Question about heat lamps

Discussion in 'Managing Your Flock' started by Miss Lydia, Oct 22, 2010.

  1. Miss Lydia

    Miss Lydia Loving this country life Premium Member

    Just this afternoon I ordered 2 heat lamps from Premier 1 because they look very safe and are enclosed. Now I read about the fire justmandy had today and I am just a little freaked out about using them no matter how safe they may be. I wish I could show you the pic. of them but don't know how to get it here. We live in the Western N.C. Mountains and it was extremely cold last year. All my chickens and ducks are adults and I have seen some say they don't need heat. At what temps should someone add heat if at all? I guess I could send these back if I change my mind.
  2. ADozenGirlz

    ADozenGirlz The Chicken Chick[IMG]emojione/assets/png/00ae.png

    Oct 18, 2009
    Quote:I like to add a red 250watt lamp when it gets into the 20s here in New England. Last winter was brutal and even with the lamp, the waterer still got frozen inside the coop. It's totally a personal preference as to whether or not to heat your coop. However, you have to be fastidious about securing it and double-securing it in case the first method fails.
  3. gritsar

    gritsar Cows, Chooks & Impys - OH MY!

    Nov 9, 2007
    SW Arkansas
    Asheville, NC is my hometown. Knowing the weather in that location I can tell you that I would not add heat. I don't add it here either, and our winters are wetter here; though a tad bit warmer for the most part.

    You can actually do the chickens a disservice by adding heat. Get them all used to a warm and cozy coop and have the power go out, your chickens will not be equipped to withstand it. Letting them acclimate to the colder temperatures is best, IMO.
  4. dieselgrl48

    dieselgrl48 Chillin' With My Peeps

    Feb 21, 2010
    If you are raising adult bird's outside that have been graduated to the temp's don't bother.I live In Virginia and We basicaly have the same temp's.As long as they have a good enclosed area away from wind and stuff they should do fine.I have raised Silkie's, frizzle's, Serama, OE Up here.I have closed coop's at night though away from draft's and element's.My Serama's didnt like the snow on feet but would venture.I just wouldn't put any Young bird's out without a little heat or some good bedding of hay etc.I brooded some young silkie and OEGB last winter in basement for 2 months lol but ....They actualy had baby playpens(old ones) no light just next to furnace heat gaaaa.Just try keep nesting area warm with bedding and plenty of fresh water and food they will do just fine.If you find your water's are freezing at night invest in a couple extra and keep one inside to thaw and refresh next day that's what I did for 3 winter's with a Ton of bird's it's a lot of work but less costly with heat and the worry.Messy but that come's with the territory.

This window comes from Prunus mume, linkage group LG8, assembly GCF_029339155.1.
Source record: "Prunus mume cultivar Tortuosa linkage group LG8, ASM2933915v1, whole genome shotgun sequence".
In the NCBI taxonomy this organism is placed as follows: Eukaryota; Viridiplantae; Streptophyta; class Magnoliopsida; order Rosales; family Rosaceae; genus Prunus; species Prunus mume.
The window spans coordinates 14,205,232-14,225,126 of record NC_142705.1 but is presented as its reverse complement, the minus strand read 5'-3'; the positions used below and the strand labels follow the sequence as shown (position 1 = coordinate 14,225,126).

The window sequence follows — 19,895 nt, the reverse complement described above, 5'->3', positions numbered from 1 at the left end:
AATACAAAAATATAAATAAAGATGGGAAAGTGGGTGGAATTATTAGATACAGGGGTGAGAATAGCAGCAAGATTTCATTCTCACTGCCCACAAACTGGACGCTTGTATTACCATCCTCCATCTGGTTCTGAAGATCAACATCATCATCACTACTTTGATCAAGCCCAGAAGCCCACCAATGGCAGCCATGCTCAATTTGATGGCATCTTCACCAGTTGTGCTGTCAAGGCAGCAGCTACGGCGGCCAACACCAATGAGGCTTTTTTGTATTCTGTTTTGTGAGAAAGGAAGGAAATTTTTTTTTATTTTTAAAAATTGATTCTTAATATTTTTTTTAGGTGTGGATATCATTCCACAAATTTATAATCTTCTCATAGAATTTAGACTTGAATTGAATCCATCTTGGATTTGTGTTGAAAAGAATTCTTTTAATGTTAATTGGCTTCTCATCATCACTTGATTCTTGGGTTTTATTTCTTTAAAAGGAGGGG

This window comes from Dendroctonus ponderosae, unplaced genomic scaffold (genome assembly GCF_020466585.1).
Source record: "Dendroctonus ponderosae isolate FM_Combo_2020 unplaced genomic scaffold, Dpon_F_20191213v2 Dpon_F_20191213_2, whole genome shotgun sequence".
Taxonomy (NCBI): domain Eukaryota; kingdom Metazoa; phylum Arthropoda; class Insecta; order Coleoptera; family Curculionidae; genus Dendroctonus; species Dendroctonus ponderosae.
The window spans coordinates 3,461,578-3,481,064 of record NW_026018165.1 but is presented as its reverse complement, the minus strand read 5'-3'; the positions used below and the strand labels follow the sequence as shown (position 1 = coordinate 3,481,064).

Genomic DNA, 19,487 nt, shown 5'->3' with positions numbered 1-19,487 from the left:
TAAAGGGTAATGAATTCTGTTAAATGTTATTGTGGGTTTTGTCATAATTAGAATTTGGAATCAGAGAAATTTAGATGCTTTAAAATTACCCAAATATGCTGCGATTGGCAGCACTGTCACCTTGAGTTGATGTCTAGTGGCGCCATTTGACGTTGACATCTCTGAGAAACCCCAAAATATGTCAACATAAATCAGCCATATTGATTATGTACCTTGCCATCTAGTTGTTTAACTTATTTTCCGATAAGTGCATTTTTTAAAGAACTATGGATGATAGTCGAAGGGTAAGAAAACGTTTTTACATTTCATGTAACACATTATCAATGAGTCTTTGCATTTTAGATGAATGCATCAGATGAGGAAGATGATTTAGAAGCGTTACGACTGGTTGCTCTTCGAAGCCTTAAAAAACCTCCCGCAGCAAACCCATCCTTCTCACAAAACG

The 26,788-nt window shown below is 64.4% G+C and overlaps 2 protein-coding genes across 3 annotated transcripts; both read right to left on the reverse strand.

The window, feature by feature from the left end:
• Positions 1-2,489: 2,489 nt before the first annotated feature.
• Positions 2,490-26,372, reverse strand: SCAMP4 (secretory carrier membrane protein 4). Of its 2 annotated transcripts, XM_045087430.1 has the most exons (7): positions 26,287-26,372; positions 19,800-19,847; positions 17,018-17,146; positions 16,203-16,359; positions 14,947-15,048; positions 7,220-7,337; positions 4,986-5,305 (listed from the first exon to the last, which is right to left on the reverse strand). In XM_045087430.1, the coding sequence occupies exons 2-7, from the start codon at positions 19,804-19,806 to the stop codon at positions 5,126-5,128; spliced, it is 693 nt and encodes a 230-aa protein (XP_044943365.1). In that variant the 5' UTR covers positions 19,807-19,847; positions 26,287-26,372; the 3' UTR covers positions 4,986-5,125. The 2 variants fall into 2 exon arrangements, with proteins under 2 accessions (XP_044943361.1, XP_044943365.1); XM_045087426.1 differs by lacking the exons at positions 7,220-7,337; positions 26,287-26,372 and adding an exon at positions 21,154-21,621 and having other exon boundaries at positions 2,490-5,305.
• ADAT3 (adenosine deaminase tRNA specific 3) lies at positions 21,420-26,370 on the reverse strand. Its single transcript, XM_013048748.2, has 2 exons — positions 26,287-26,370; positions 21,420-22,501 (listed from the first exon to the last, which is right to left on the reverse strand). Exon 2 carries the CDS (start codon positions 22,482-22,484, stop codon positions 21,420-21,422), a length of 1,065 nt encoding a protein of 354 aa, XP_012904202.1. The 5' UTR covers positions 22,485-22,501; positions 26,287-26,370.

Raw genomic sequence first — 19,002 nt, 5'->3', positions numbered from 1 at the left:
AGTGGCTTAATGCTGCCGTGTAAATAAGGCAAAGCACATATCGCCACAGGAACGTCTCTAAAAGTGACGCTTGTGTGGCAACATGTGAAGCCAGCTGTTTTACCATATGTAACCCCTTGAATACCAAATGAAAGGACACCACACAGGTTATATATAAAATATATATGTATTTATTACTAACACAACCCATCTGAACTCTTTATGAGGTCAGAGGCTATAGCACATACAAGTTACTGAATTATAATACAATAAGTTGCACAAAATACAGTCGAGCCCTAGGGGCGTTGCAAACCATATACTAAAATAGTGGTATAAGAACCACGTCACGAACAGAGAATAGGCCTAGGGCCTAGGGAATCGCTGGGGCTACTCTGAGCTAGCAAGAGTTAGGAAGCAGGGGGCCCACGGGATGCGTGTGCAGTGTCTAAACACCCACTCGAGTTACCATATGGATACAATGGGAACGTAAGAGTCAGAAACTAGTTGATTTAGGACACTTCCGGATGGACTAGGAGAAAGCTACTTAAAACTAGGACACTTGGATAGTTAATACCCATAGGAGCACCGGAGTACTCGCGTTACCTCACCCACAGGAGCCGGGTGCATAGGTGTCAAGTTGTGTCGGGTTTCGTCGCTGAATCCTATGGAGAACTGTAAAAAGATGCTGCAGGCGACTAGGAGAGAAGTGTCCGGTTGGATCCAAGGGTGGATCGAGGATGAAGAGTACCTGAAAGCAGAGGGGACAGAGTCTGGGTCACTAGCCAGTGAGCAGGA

5. woodmort

    woodmort Chillin' With My Peeps

    Jul 6, 2010
    Oxford NY
    Quote:Define "extremely cold"--my chickens do fine even when it get 20 below inside(can get lower than that outside) the coop with no heat. Over the last 25 years I had as few as 18 or so birds in a 12 X 12, insulated coop that is wired for electricity with a lot of ventilation but no drafts. They continue to lay all winter with 14 hrs or so of timed light(florescent). The only heat is an under-waterer, galvanized one.
  6. Miss Lydia

    Miss Lydia Loving this country life Premium Member

    Okay woodmort you won! can't say that it's been 20 below inside the coop. It was 20 and more below outside with the wind chill. Our coop isn't insulated but it is built tight with good ventilation, so I guess we're good to go without heat. Thanks to all who answered.
  7. woodmort

    woodmort Chillin' With My Peeps

    Jul 6, 2010
    Oxford NY
    Quote:I'm not trying to win, just trying to keep things from getting out of hand. BTW, wind chill doesn't mean anything if the chickens are inside out of the wind. That and "heat index" are just somethings weather people like to use to make things sound worse than they really are. [​IMG]
  8. ChickensAreSweet

    ChickensAreSweet Heavenly Grains for Hens

    One option is to use a light bulb, 100 or 60 watt.

    I use them instead of heat lamps, having had a heat lamp explode for me outside under a tarp in the rain.

    If you do use them, secure them two ways. I provide a light bulb when it gets down to 20. Where I live, that usually is only for a couple of weeks (Pacific NW) and so the birds won't suffer for that short time.

    If we saw 20 degrees a lot, I wouldn't provide the light. I agree with getting the winter down, so they don't freeze to death if the power goes out.
  9. Miss Lydia

    Miss Lydia Loving this country life Premium Member

    woodmort I need to rephrase what I meant, you won on the lowest temps. I am a very over protective chicken-duck- dog owner. I understand what you are saying and I am not going to use heat, but I would like to know who decided that chickens and ducks can take such severe weather?has there been studies done, this is only my 2nd year with chickens 7th with ducks. 30years wow wish I had known chickens 30 years ago, they are so neat. Also I would be a little worried about leaving a light bulb burning all night wouldn't disturb their sleeping? I think my game hen would probably go beserk and kill everyone lol!!
  10. Ceilismom

    Ceilismom Chillin' With My Peeps

    Apr 21, 2010
    NW South Dakota
    Quote:I guess you could say that our ancestors decided that. They selected for animals that could withstand their climate. Anything that could not tolerate the climate did not survive, as people did not have resources to expend on delicate livestock.

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